Again, a landlord’s ultimate goal is to increase NOI, and decrease days on market.
This data was taken from FMLS
(First Multiple Listing Service, a local MLS) using the inputs listed above.
Spring: AVG Rent- $1322 AVG DOM- 47
Summer: AVG Rent- $1309 AVG DOM- 40
Fall: AVG Rent- $1327 AVG DOM- 46
Winter: AVG Rent- $1284 AVG DOM- 51
If you’re looking to rent your home quickly and efficiently, then you’re going to want to put it on the market during the summer season.
However, that doesn’t tell the whole story. Because most tenants (especially those with children) move during “summer break”, there’s more competition between landlords which, in turn, causes lower rents, on average. So, your home may rent faster, but it will also rent for less.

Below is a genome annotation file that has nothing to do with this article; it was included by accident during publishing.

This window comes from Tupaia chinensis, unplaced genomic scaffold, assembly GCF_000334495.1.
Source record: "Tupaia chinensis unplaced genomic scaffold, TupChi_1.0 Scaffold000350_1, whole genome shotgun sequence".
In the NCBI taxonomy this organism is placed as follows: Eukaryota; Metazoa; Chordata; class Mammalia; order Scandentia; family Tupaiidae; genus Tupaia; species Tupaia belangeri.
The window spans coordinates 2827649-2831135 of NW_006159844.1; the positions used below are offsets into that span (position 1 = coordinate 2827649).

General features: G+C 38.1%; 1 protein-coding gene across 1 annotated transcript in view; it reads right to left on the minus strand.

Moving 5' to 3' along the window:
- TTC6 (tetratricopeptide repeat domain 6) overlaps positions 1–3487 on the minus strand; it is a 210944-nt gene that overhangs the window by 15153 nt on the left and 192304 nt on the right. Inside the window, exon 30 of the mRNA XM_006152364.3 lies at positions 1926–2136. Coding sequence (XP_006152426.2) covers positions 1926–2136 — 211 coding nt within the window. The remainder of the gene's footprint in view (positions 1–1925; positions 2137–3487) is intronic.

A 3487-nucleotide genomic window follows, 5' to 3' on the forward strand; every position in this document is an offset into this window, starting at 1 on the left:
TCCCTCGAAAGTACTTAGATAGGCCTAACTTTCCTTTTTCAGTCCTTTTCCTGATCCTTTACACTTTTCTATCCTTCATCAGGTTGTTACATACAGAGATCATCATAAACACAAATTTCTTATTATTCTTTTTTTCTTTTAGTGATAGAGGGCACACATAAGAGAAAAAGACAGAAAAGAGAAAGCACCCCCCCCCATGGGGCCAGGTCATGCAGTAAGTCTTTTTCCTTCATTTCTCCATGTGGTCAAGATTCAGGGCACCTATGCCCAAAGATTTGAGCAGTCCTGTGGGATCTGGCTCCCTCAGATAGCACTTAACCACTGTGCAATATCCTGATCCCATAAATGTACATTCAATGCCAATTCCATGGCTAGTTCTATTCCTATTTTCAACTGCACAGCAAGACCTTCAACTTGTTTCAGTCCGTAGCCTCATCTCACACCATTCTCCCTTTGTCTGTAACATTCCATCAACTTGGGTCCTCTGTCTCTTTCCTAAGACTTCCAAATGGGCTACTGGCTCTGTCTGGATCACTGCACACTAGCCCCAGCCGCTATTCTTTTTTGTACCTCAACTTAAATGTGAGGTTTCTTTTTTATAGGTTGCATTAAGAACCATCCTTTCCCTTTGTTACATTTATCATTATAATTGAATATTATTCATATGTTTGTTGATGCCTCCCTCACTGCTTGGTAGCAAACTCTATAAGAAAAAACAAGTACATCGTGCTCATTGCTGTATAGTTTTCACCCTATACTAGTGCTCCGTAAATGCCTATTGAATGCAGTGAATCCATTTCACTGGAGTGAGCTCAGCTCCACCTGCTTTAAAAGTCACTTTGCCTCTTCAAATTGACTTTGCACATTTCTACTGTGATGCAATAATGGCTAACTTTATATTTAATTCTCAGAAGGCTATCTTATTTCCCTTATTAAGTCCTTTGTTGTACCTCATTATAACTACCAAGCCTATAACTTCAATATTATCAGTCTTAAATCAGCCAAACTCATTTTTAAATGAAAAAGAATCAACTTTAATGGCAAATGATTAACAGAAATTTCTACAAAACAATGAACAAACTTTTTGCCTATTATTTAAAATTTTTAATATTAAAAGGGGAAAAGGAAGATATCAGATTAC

Most experienced landlords will try to get their house on the market in the spring. This time of year offers the best of both worlds; relatively low DOM + high average rents.
Fall can also be a great time to rent your home, with high average rents and a nice average DOM number. But, be careful… winter is right around the corner.
Homes leased during the winter months had the lowest average rents and the highest DOM in 2013, by far. The weather’s cold, the market’s cold, and your home will likely sit empty for quite some time.
If your current lease is going to end in the winter, then you may want to consider altering your lease terms for future tenants. For instance, if your current lease is up in December and you sign another 12 month lease… Guess what? Your NEW lease will also end in December. Instead, try to have the tenants sign a 6 month lease (or even an 18 month lease). That way, your new lease will end in June… aka the “busy season.”
In summation, as a landlord, it’s important to know how the time of year can affect your rental rate, your home’s DOM, and consequently, your NOI. In general, when the weather’s hot, so is the rental market. So, get that house on the market during spring or summer and watch your rental income continue to grow.